The U.S. Court of Appeals here ruled yesterday that performance standards for federal employes and identification of the critical elements of their jobs, both key factors in how the government evaluates its workers, are not subject to mandatory collective bargaining between employe unions and management.
In companion opinions, both written by Chief Judge Spottswood W. Robinson III, the court held that while the 1978 Federal Labor-Management Relations Act requires federal agencies to bargain over conditions of employment, the law leaves it to the managers to hire and supervise employes and make their work assignments.
The rulings affirmed decisions by the Federal Labor Relations Authority that had been challenged by the National Treasury Employes Union and the American Federation of Government Employes.
"Without a doubt, the right to determine what work will be done and by whom and when it is to be done, is at the very core of successful management of the employer's business, whether a private-sector enterprise or the public operations of a federal agency," Robinson wrote in the NTEU opinion.
That "invaluable right" is essential to the manager's ability to achieve maximum productivity and to the agency's ability to "function in an effective manner," Robinson said..
The FLRA's decision to reserve that right to management, and insulate it from the bargaining table, complies with the intent of Congress that federal law be interpreted "in a manner consistent with the exigencies of efficient government," Robinson wrote.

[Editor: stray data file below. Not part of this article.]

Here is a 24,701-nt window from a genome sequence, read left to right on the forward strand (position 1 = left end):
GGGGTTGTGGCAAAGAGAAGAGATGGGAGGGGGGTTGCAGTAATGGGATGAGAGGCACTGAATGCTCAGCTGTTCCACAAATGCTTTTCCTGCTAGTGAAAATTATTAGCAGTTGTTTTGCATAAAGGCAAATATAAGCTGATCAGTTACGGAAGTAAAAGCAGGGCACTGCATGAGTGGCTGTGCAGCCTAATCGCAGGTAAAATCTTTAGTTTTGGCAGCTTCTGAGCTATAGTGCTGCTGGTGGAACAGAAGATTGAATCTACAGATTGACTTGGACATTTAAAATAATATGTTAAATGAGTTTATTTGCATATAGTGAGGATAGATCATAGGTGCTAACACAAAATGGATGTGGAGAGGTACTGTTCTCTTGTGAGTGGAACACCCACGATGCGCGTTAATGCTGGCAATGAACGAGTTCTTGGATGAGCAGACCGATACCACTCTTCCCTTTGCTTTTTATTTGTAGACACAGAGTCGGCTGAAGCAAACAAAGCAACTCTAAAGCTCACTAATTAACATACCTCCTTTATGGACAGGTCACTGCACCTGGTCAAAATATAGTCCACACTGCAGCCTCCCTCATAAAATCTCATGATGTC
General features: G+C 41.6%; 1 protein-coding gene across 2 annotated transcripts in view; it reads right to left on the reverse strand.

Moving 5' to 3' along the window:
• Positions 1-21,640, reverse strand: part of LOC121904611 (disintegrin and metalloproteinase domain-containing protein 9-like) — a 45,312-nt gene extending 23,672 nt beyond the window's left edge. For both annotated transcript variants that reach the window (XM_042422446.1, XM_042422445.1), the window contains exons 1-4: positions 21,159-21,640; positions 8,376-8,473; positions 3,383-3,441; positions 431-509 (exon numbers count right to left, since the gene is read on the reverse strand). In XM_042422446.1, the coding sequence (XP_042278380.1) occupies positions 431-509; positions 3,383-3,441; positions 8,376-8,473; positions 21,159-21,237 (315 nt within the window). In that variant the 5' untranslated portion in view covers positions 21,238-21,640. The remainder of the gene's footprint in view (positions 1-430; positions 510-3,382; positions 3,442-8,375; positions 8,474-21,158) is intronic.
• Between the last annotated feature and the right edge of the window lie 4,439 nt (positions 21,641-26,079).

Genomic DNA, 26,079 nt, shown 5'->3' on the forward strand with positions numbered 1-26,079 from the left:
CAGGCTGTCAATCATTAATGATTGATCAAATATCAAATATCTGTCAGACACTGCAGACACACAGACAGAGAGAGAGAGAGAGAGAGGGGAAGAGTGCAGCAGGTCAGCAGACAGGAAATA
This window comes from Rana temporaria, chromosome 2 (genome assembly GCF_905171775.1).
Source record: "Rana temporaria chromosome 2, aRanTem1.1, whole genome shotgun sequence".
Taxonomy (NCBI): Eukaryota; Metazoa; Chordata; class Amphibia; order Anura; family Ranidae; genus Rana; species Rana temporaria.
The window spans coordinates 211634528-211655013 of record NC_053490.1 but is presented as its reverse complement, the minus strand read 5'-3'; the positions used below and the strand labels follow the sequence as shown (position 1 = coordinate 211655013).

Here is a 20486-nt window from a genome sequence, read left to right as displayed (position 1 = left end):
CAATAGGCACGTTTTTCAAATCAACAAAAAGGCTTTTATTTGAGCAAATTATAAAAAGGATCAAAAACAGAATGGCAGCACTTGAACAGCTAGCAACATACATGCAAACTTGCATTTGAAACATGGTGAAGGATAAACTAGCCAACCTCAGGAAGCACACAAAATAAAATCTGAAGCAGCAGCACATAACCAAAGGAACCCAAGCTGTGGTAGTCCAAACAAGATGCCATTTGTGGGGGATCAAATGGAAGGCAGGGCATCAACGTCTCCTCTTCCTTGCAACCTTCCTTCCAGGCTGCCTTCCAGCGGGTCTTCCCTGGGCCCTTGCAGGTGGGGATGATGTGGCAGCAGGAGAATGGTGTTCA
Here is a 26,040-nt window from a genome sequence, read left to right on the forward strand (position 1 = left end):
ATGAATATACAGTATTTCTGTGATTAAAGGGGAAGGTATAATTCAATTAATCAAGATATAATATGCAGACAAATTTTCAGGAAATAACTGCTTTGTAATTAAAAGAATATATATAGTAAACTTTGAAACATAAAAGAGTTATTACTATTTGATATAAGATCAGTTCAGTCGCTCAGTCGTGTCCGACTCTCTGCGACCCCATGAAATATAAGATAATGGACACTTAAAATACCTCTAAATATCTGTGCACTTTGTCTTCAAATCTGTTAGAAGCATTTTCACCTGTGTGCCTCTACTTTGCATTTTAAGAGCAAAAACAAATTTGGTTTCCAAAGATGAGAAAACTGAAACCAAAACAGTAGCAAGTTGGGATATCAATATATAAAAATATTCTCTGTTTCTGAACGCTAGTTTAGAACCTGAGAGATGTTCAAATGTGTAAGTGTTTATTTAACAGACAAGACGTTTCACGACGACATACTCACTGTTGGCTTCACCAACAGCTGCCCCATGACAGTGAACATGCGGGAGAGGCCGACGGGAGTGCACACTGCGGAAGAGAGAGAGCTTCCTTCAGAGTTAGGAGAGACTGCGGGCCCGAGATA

Robinson noted that the FLRA has left room for employes to participate in formulating performance standards, and challenge them once they are in place. But it has ruled out an employe veto of the standards.
The AFGE, in its case, had argued that Congress had intended that collective bargaining was in the public interest and should be encouraged in the federal sector. The union contended that "conditions of employment" as stated in the 1978 act included performance standards and critical job elements that are used to evaluate employes' work.
Robinson relied on the reasoning he stated in the NTEU case and said that those items are "non-negotiable."
As part of a congressional effort at civil service reform, agencies were directed to draw up performance appraisal systems which would include objective criteria to be used as a basis for rewarding or promoting employes, or for reducing their grade or removing them, Robinson wrote.
Performance standards, and identification of the "critical elements" of a job are crucial features of the performance appraisal system, Robinson said.